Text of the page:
Fri. Jul 12th, 2024

The National Human Rights Commission (NHRC), Tuesday, organised a two-day training for Regulatory Agencies to Remedy Business-Related Human Rights Abuses.

According to the Executive Secretary NHRC Chief Tony Ojukwu SAN, that the Commission is not targeting law enforcement or security agencies for a training on human rights but is turning its attention to the business sector.

“Business activities impact the lives of people in ways that are designed to be positive. Apart from the provision of goods and services, they open up investment and employment opportunities which lead to economic development of communities and the State. While businesses have an impact on how we live our lives, human rights are basic rights and freedoms that protect all persons, based on the principles of dignity, fairness, equality and respect. Both are necessary for sustainable development, and none should be sacrificed while promoting the other. Beneficial as businesses may be, they sometimes harm people, communities and the environment. That is why there is need for regulation of practices in the different business sectors through the establishment of regulatory agencies.”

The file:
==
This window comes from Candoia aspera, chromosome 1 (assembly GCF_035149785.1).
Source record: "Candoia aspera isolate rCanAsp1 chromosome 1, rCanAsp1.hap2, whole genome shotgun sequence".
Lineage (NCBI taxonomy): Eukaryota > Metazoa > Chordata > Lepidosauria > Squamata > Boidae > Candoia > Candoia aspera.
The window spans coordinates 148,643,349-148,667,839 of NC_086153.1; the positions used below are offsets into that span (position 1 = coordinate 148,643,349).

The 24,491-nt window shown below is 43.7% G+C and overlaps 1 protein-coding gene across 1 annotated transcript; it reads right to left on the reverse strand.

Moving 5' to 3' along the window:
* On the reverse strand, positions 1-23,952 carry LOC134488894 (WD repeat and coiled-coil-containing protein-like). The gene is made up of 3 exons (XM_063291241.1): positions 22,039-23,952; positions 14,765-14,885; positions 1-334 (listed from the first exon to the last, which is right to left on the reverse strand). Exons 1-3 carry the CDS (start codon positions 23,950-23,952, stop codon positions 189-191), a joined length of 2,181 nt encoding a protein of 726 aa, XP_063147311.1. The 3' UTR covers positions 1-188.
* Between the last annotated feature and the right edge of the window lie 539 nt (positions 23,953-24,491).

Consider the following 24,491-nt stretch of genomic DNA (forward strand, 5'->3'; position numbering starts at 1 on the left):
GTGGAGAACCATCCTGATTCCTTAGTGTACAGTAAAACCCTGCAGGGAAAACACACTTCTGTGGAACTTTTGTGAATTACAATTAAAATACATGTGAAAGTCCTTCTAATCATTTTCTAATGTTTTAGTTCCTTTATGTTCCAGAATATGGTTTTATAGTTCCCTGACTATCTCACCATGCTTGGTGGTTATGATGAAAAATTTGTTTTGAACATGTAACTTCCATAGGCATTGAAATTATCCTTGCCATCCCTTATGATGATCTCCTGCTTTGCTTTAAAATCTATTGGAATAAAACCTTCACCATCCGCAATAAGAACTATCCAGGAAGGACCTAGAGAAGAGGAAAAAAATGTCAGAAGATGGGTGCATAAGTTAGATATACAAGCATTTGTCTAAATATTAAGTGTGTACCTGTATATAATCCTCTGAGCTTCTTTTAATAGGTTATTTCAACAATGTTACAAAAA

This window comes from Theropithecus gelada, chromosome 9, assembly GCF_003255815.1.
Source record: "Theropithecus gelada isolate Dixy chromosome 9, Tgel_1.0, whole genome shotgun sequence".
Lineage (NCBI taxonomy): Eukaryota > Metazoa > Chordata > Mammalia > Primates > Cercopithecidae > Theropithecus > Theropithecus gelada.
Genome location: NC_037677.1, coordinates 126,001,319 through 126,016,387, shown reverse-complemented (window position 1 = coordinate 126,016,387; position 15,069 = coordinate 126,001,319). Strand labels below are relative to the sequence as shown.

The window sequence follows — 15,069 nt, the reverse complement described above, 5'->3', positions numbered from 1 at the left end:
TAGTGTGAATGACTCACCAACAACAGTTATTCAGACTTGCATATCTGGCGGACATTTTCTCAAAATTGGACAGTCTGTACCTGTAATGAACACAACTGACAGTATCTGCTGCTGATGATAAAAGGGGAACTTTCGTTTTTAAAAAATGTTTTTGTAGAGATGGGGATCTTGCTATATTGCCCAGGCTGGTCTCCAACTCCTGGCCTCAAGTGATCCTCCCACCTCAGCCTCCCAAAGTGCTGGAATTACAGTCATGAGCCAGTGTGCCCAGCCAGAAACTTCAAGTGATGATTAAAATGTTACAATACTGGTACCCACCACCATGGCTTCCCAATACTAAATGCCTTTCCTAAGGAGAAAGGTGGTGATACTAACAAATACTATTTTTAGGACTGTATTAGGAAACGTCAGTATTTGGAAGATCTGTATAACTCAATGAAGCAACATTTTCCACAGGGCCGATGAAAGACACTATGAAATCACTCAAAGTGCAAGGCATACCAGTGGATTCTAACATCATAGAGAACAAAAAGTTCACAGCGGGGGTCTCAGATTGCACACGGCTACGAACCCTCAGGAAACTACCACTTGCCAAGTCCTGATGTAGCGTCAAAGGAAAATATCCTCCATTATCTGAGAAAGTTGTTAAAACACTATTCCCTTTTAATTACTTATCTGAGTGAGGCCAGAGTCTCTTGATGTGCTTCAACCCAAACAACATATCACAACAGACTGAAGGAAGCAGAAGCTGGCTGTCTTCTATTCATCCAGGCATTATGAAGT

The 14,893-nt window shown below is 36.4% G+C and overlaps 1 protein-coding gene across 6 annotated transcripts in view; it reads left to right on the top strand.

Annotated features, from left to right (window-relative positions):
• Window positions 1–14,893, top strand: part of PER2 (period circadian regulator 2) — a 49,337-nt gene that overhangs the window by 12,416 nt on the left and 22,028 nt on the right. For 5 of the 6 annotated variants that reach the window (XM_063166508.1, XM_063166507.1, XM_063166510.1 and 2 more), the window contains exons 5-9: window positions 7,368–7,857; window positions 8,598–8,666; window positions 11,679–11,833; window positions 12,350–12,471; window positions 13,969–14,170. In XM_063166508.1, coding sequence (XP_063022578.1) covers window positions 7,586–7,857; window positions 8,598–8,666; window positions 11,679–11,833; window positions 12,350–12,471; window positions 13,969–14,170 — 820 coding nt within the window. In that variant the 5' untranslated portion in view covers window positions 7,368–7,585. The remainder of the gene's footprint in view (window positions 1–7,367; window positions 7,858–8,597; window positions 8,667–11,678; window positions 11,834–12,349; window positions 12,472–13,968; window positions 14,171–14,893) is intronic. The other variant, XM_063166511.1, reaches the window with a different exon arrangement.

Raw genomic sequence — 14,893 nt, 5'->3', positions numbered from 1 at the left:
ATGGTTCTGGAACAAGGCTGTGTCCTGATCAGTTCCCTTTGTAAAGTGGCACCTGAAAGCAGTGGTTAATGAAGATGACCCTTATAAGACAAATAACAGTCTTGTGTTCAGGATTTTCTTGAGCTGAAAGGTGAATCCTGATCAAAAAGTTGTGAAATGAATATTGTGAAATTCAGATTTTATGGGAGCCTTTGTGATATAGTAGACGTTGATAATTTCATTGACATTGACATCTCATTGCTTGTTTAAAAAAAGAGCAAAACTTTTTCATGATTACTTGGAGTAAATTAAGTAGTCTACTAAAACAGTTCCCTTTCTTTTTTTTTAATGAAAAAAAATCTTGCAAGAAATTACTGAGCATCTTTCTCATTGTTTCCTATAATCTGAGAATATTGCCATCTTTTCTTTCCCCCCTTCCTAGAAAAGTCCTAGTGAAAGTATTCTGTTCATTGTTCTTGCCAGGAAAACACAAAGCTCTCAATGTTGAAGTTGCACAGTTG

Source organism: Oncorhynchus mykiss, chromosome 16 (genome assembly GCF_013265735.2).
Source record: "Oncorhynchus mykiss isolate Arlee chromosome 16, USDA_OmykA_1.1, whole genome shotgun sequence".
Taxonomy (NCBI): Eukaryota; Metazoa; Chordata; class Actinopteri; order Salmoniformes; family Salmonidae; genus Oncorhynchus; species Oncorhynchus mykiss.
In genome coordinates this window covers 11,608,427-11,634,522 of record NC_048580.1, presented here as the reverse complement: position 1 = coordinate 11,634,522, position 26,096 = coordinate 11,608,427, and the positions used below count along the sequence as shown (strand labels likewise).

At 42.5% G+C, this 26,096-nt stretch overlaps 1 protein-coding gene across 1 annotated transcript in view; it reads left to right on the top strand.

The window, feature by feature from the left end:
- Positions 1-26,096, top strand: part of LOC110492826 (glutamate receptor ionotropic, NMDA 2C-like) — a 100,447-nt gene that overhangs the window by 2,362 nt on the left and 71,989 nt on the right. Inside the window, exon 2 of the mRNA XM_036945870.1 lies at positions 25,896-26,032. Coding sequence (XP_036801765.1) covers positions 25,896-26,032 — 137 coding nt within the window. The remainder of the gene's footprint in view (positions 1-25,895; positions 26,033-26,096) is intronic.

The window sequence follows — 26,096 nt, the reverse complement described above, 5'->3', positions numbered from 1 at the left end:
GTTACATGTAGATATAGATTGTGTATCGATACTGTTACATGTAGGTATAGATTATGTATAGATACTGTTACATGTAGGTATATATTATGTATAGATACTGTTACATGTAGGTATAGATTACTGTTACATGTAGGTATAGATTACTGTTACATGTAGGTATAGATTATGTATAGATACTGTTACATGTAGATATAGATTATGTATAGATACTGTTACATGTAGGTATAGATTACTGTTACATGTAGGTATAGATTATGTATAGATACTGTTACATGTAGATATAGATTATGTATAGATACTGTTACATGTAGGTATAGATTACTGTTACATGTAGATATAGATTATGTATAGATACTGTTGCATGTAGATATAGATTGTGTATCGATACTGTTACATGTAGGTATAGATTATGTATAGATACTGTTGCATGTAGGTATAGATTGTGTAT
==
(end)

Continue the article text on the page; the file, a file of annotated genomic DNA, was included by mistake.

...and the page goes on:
This he said, is a confirmation that human rights affect every facet of life, and that one cannot fully talk about promoting rights in some areas while ignoring other areas. “Human rights are truly inter-related and inter-dependent. The Commission, In trying to ensure that its broad mandate is adequately covered, identified 17 thematic areas of focus to guide programming and interventions. One of these areas of focus is Business and Human Rights and it is for this reason that we are gathered here today.

“The training today is designed to build the capacity of agencies that regulate business activities, to offer redress when human rights abuses and violations occur from such business activities. Promotion and protection of human rights is not a job for the National Human Commission alone, but for all persons providing one service or the other which impacts the lives of people.”

Similarly, the Independent Investigation Panel on Human Rights Violations by the defunct SARS and other units of the Nigerian Police (IIP-SARS) presented its report to the National Human Rights Commission after the payment of N438 million to 100 victims in the last 10 months.

The Executive Secretary of the Commission (NHRC), Tony Ojukwu (SAN) who received the report on behalf of the Chairperson of the Governing Council of the Commission, Dr. Salamatu Suleiman, noted that Justice Galadima-led panel has dedicated the last two years hearing over 200 petitions on human rights violations.

According to the Chief Human Rights Officer in Nigeria, “Today, we are finally closing a chapter in the work of the panel but opening a new one for the Commission and all government institutions that will be charged with the implementation of the report”.

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By Joy

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